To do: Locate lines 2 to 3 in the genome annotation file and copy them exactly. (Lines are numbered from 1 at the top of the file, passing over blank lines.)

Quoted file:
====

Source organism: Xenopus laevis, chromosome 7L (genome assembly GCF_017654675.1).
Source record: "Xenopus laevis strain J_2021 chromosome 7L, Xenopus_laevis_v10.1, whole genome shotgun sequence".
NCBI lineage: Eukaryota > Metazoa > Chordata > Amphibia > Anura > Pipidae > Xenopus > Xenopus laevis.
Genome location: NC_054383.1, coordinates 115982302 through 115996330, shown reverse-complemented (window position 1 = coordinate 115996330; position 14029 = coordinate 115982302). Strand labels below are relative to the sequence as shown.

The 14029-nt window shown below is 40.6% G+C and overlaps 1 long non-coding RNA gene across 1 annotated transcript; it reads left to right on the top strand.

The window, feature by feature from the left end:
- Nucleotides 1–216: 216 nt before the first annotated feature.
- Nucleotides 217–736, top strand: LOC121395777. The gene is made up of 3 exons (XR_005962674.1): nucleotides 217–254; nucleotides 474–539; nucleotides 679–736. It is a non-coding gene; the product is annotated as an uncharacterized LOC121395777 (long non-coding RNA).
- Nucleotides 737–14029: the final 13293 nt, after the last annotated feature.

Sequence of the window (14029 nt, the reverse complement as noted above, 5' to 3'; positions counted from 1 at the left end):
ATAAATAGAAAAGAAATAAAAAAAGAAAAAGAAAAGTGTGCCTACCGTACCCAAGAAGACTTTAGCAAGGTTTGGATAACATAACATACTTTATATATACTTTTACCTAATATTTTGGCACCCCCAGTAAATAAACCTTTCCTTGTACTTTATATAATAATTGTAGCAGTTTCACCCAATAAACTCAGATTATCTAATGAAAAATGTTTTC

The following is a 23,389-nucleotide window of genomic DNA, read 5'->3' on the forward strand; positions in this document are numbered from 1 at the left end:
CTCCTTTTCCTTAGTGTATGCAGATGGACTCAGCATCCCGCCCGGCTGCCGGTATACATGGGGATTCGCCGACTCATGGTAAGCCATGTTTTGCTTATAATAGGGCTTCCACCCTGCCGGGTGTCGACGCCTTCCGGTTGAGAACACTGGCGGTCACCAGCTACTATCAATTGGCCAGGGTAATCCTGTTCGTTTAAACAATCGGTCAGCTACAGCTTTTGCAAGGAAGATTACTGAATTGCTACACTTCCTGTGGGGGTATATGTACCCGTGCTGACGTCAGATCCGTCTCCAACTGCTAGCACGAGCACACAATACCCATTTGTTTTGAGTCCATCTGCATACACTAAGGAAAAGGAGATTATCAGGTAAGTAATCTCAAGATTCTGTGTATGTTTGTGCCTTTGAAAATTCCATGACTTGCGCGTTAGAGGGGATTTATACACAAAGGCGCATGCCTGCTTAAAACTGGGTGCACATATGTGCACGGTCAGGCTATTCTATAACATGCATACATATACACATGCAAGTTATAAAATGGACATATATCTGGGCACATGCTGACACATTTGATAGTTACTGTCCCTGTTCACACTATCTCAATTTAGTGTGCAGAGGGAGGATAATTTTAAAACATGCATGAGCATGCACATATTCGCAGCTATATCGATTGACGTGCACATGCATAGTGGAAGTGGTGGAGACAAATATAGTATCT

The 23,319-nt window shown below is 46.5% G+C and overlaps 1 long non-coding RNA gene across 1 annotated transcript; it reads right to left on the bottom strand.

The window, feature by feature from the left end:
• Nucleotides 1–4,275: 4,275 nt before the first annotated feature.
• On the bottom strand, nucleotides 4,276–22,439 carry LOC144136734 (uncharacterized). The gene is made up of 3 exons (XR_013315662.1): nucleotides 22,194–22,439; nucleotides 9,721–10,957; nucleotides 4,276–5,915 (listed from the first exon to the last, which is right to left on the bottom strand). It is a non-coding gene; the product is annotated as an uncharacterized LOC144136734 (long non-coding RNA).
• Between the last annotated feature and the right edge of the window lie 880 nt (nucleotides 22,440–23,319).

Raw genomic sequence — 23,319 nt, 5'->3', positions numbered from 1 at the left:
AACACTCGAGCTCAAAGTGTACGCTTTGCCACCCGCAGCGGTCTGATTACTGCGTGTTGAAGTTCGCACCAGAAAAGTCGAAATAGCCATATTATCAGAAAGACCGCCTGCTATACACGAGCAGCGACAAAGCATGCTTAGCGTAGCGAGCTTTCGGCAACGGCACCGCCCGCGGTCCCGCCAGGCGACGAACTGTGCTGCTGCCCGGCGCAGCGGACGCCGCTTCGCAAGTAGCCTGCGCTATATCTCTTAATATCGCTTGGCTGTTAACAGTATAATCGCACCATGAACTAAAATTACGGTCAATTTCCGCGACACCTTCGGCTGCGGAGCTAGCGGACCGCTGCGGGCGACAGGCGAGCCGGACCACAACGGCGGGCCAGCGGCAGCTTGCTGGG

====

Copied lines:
Source record: "Xenopus laevis strain J_2021 chromosome 7L, Xenopus_laevis_v10.1, whole genome shotgun sequence".
NCBI lineage: Eukaryota > Metazoa > Chordata > Amphibia > Anura > Pipidae > Xenopus > Xenopus laevis.